Bears' Williams out for year; Bostic next 'next man up'

The Sports Xchange
The SportsXchange

LAKE FOREST, Ill. -- Chicago Bears coach Marc Trestman keeps referring to the "next man up" philosophy in the NFL, but for his defense it has become next men up.
General manager Phil Emery and Trestman have several days to address the latest in a series of personnel losses suffered by the interior of the defense after middle linebacker D.J. Williams was lost for the season in Thursday night's 27-21 victory over the New York Giants.
It's highly unlikely they'll be searching for Brian Urlacher's phone number to talk him out of retirement, as they have rookie second-round pick Jonathan Bostic to step in for Williams, who suffered a ruptured left pectoral tendon against the Giants.
The Bears already had lost three-technique defensive tackle Henry Melton and his backup, Nate Collins, for the season, and nose tackle Stephen Paea is plagued by a painful toe injury that has kept him out of two straight games, and may even keep him out of the Oct. 20 game at Washington. So the middle of the Bears defense near the line of scrimmage has become extremely vulnerable.
Bostic, the former Florida star, displayed great athletic ability in preseason while Williams sat out with a calf injury throughout preseason. Trestman can't be certain how he'll do after playing the fourth quarter Thursday.
"I thought he was active. He was around the football," Trestman said, summing up the rookie's work. "It's the next-man-up mentality and I think he's mentally ready to take on playing that position.
"The experience that he had will certainly help him down the road."
The Bears did get three interceptions against a struggling Giants offense, but had a rough time stopping the run.
"I think the last two weeks we've been very good on defense," Trestman said. "In terms of our productivity on third down and in the red zone, we weren't (Thursday) night."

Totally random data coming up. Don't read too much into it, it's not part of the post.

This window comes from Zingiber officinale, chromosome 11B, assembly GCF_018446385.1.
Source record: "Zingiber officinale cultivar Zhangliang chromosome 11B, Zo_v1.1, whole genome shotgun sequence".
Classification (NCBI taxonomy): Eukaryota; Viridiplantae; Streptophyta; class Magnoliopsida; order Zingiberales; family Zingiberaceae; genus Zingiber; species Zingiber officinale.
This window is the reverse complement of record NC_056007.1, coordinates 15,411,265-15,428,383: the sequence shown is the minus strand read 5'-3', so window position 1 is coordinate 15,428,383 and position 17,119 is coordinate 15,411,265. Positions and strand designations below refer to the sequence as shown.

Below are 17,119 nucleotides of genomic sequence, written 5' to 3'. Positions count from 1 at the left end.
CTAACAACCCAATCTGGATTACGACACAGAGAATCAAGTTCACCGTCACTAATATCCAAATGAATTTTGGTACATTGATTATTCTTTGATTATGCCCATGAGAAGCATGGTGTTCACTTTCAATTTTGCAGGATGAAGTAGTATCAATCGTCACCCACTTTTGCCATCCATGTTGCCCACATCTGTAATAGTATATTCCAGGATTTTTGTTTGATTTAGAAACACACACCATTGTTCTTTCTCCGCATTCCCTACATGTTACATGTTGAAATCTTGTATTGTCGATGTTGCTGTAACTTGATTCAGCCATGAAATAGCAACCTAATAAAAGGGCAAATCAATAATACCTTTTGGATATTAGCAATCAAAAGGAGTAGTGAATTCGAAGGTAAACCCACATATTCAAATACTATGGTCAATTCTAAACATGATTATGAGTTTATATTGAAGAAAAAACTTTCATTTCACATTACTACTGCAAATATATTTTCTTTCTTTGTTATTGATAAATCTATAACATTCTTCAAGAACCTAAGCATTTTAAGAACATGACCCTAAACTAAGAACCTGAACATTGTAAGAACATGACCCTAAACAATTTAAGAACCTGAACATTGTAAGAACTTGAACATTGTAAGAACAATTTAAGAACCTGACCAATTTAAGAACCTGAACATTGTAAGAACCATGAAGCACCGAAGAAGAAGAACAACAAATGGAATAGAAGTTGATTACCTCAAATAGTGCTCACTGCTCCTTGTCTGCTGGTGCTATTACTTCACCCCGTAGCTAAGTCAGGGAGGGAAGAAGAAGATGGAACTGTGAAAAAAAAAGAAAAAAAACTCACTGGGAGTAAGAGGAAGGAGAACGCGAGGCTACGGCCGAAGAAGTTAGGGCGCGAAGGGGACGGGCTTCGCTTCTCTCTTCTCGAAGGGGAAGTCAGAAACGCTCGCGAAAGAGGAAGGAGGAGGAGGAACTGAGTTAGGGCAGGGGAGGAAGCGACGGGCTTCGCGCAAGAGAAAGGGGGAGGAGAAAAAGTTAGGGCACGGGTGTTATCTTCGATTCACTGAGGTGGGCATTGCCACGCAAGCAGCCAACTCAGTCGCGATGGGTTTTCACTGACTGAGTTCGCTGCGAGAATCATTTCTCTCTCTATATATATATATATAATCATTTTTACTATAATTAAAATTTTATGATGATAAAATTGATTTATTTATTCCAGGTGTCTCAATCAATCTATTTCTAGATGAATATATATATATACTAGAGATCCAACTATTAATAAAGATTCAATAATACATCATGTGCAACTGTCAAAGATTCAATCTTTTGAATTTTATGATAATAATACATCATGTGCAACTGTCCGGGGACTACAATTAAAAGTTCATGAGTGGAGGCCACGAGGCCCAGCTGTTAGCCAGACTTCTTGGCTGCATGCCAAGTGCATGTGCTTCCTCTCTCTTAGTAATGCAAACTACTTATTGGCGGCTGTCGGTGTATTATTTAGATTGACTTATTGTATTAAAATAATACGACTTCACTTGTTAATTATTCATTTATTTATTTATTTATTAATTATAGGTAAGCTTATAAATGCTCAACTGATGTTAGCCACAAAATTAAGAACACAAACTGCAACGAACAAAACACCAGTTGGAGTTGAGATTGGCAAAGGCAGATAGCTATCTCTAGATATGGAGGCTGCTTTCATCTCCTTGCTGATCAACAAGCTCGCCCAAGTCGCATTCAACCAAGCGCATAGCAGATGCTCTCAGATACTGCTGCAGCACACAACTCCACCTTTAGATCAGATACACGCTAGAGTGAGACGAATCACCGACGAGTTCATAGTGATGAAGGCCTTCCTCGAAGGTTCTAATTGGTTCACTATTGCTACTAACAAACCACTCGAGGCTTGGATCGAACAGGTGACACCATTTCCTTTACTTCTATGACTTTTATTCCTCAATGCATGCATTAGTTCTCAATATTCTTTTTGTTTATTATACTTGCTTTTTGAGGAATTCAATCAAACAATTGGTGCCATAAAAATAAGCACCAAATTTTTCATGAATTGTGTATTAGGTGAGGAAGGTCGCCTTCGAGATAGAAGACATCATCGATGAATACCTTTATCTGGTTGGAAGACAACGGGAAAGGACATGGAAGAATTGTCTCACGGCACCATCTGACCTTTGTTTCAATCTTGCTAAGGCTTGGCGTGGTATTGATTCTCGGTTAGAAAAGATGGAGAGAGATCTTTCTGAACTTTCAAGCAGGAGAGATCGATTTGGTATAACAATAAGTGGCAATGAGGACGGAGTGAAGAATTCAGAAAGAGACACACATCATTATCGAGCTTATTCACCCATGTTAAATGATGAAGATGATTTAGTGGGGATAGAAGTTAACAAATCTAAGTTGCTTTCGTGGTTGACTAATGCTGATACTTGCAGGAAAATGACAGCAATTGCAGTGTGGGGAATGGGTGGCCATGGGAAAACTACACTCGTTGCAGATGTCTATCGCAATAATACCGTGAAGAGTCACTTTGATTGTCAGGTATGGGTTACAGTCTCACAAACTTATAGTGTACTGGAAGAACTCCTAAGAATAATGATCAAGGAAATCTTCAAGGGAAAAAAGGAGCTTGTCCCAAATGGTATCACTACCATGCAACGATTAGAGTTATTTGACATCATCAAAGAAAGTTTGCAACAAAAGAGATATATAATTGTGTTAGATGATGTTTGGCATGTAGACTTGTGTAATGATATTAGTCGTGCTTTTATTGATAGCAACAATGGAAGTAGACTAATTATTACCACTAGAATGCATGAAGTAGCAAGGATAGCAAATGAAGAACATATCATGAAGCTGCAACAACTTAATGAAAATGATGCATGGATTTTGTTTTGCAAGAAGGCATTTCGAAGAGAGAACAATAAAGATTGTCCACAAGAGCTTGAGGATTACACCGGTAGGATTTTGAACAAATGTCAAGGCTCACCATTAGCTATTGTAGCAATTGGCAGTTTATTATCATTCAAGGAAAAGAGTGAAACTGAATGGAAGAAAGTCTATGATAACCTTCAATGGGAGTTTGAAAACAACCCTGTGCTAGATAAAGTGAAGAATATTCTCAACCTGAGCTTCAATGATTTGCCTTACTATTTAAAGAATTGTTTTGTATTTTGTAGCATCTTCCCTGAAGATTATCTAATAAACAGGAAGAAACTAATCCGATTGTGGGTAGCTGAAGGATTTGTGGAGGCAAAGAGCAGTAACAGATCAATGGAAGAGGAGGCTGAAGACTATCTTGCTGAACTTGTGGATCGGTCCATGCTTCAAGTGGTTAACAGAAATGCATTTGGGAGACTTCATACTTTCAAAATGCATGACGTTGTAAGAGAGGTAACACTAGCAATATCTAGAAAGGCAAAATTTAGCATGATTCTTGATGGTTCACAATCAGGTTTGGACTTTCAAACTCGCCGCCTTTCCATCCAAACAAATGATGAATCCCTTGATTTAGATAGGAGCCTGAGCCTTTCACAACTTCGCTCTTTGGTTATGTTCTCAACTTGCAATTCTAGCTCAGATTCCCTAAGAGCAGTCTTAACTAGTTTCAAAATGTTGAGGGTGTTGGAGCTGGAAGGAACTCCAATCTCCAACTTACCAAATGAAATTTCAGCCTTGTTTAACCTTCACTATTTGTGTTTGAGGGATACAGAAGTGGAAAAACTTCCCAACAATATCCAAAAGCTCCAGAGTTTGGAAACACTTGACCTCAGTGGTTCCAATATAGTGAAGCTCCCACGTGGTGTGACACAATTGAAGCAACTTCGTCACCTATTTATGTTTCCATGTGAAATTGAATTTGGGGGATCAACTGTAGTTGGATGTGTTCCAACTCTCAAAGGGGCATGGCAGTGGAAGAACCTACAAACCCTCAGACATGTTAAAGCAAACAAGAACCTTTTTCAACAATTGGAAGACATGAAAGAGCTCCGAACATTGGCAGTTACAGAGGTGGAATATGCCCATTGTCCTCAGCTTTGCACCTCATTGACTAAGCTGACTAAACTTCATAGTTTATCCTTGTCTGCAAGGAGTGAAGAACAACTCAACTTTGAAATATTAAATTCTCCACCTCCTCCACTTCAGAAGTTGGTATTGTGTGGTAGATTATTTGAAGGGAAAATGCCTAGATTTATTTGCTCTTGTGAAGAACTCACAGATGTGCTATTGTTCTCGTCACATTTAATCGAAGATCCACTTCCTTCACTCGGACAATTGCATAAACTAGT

The third-down aspect of it, a 7-for-11 effort allowed by the defense, is in part due to a lack of pass rush. That is at least partially the result of losing Melton, Collins and Paea.
Players including David Bass, Zach Minter and Landon Cohen have had to take on roles in the defensive front, while Julius Peppers and Corey Wootton were moved at times to the inside.
And the depleted defensive front has now cast Emery's first draft pick, Shea McClellin, into the spotlight. McClellin contributed at times as a situational pass rusher last year. However, now his weakness against the run is obvious when the team moves him to end and slides Wootton or Peppers to tackle. It has many wondering if he can be the answer to a lack of pressure by the defensive front.
"I mean, Shea is a work in progress, but certainly there's evidence that he can be that guy," Trestman said. "We'll continue to try to do some things to move him around as well."
After Thursday's game, quarterback Jay Cutler was asked if the nature of the league has made it so 21 points may no longer be enough to win a game.
"You have to put up 30, sometimes more," he said.
The offense may find itself needing to put up more than 30 considering the manpower losses the defense is taking.
--Defensive end Julius Peppers was held off the game-day stats sheet again, fueling the fire for those who think he is no longer the force he was even a year ago. Peppers had no tackles or sacks.
"I can't speak for previous years. I know that it's not just one guy," Trestman said. "It's a combination of rushes and people inside and moving people around and how stunts are put together. I just don't think it's about one guy here.
"It's about us collectively continuing to find ways to get a pass rush going. We got close and Julius got close a couple times, too. We just didn't get close enough. We got close enough to redirect Eli (Manning) a couple times and push him out of the pocket. We just didn't hit him."
--SLB James Anderson failed to finish the game with a back injury that isn't thought to be serious.
"I think he'll be OK," Trestman said. "And I did get the report on what it was, but there's nothing serious there."
--CB Charles Tillman did not play in the game due to knee soreness that has plagued him since the Bears win over Minnesota in Week 2, but Trestman said Tillman may have been ready to go if the game had been on Sunday and there were a few days more recovery time.
Tillman had played in 55 straight games. His last missed game had been the regular-season finale in 2009.
--K Robbie Gould has matched the NFL record of 12 consecutive 50-yard field goals made held by Minnesota Vikings kicker Blair Walsh. Both players currently have their streaks intact.
--KR Devin Hester became Chicago's all-time kick returner in terms of yardage with a 28-yard return against the Giants. He later had a 22-yard return, too, and it brought his record total to 4,643 yards. Glyn Milburn had the old record of 4,596. Hester already held the team record for punt return yardage (3,020).

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